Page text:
GA’s elected officials mark anniversary of Inflation Reduction Act in anticipation of more of its promised funding

Listen to the story HERE.

August 18, 2023 

It has been one year since the Inflation Reduction Act was signed into law by President Joe Biden.The sweeping climate legislation has had vast impacts on Georgia and the nation. Along with boosting funds for climate-smart projects, the Inflation Reduction Act has expanded green-economy jobs.

A recent Climate Power report ranked Georgia second in the nation for new clean energy projects since the measure was passed.Rep. Sandra Scott, D-Jonesboro, said transitioning to clean energy will help reduce costs for Georgians.

“Renewable energy resources offer the most affordable power options available in the present-day market,” Scott pointed out. “Embracing clean, renewable energy helps reduce dependence on volatile fossil fuel prices, ensuring stability and security in our energy supply.”

BLM Rule challenged by oil allies in Congress

Listen to the story HERE.

August 17, 2023

Two bills making their way through Congress could throw out more than 216,000 public comments on the U.S. Bureau of Land Management’s new Public Lands Rule, which has come under fire from the fossil fuel industry for putting conservation and outdoor recreation on par with extraction on lands owned by all Americans.

Madeleine West, director of the Center for Public Lands at the Theodore Roosevelt Conservation Partnership, said she supports the agency’s plan to restore millions of acres of degraded public lands.

“Lands that, if improved, could be better for agriculture and grazing production, could provide higher quality habitat for species, could provide better access for recreation including hunting and fishing,” West outlined.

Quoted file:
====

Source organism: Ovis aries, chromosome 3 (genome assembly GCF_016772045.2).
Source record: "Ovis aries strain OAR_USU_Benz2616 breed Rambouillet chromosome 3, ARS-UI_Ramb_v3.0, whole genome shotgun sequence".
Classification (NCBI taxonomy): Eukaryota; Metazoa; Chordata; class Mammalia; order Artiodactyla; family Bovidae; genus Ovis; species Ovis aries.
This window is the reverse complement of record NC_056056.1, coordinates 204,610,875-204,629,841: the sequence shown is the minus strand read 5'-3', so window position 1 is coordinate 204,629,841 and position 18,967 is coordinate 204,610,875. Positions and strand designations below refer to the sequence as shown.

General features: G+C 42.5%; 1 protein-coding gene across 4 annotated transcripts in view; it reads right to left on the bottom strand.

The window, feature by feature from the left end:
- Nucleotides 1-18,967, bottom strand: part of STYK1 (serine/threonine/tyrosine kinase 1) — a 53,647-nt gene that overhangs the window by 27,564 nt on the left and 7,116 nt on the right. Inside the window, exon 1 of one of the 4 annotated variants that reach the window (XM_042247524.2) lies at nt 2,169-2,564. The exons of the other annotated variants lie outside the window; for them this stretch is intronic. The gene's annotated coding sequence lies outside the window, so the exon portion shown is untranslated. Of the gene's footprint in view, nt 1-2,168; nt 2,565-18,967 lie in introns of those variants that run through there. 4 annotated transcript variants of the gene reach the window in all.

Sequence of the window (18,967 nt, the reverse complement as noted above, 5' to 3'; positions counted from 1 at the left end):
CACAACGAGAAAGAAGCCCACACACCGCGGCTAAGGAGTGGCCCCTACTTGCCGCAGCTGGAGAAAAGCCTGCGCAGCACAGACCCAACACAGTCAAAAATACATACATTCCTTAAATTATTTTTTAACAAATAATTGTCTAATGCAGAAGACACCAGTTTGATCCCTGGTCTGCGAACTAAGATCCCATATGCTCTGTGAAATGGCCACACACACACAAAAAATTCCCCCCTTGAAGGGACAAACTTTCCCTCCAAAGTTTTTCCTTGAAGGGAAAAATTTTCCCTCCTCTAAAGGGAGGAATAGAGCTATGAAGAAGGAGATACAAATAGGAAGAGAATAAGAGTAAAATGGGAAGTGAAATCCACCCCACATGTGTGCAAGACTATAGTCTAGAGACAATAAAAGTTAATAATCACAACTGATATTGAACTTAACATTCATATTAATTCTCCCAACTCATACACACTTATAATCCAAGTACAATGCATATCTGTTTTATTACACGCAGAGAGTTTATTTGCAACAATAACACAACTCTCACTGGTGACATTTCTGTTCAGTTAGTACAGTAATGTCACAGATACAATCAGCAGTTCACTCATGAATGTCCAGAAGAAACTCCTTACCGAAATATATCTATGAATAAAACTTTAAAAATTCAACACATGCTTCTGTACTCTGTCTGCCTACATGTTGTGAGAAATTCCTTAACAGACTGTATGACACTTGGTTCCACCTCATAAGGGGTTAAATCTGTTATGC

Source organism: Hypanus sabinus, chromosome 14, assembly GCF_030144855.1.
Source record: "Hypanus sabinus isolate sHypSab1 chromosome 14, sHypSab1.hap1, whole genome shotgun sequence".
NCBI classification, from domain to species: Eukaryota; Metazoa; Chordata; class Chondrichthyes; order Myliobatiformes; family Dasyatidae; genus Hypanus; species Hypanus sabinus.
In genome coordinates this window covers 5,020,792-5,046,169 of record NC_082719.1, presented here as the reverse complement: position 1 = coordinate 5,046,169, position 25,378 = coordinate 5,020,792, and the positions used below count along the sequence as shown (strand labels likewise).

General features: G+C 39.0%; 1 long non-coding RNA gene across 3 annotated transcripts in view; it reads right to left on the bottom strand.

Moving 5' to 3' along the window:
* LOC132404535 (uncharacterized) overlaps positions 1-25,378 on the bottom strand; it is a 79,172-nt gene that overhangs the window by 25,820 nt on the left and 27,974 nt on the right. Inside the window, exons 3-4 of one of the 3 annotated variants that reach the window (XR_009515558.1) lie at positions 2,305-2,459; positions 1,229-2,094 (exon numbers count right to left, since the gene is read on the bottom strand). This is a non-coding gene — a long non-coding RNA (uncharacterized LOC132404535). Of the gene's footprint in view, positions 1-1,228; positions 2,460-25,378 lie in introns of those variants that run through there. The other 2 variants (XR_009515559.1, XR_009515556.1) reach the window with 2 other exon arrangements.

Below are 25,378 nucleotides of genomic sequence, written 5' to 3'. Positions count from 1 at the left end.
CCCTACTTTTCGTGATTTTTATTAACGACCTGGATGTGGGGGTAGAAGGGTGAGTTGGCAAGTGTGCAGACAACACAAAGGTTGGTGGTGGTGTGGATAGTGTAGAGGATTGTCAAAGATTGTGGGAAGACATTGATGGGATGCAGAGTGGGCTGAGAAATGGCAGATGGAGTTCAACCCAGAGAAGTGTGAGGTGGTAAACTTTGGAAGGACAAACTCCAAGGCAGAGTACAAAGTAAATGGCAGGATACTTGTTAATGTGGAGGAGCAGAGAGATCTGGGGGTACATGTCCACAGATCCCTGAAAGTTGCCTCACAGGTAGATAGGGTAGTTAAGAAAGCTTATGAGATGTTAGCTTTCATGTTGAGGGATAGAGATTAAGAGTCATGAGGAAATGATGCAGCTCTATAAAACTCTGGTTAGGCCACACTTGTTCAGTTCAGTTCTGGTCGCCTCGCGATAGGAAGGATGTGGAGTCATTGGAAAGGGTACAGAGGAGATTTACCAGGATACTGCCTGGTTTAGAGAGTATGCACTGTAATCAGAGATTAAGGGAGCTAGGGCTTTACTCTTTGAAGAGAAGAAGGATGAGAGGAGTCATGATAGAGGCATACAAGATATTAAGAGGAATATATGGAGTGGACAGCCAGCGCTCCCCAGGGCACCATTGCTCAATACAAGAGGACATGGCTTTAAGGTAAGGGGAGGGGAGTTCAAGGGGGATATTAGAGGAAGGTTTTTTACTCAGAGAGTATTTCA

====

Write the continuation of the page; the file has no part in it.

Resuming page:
Assessing Climate Investments On 1st Anniversary of Inflation Reduction Act

Listen to the story HERE

August 16, 2023

The Biden Administration’s Inflation Reduction Act turns one year old today, directing $370 billion to clean energy efforts through tax incentives, grants, and loan guarantees.

The public money has in turn spurred private investment to decarbonize the economy.Stephan Nicoleau, an investor in the Full Cycle Fund, which finances climate critical technologies, talked about the ripple effect of the funding.

“This is a chance for us to level up our American economy. That multiplier effect is massive,” Nicoleau explained. “We’re talking about millions of jobs that are now part of the clean energy future of our country, and allows us to think about a world where we are no longer on an economic basis or on an energy basis, reliant on fossil fuels.”

NY’s Elected Officials celebrate anniversary of Inflation Reduction Act progress

Listen to the story HERE

August 16, 2023

It’s been one year since the Inflation Reduction Act was signed into law by President Joe Biden.The sweeping climate legislation has had vast impacts on New York and the nation.

Along with boosting funds for climate-smart projects, the measure has expanded green-economy jobs.A Climate Power report found the law has created 950 clean energy jobs across New York from more than $560 million in funding.

John Polimeni, a member of the Schenectady City Council, described how the law helps New York families reduce utility costs.“Other families have struggled with high utility costs, trying to figure out how to heat and cool their homes,” Polimeni observed, adding the law “provides New Yorkers with the opportunities to purchase energy-efficient appliances that will save them money. These are real savings, with real effects.”

Biden announces historic National Monument near Grand Canyon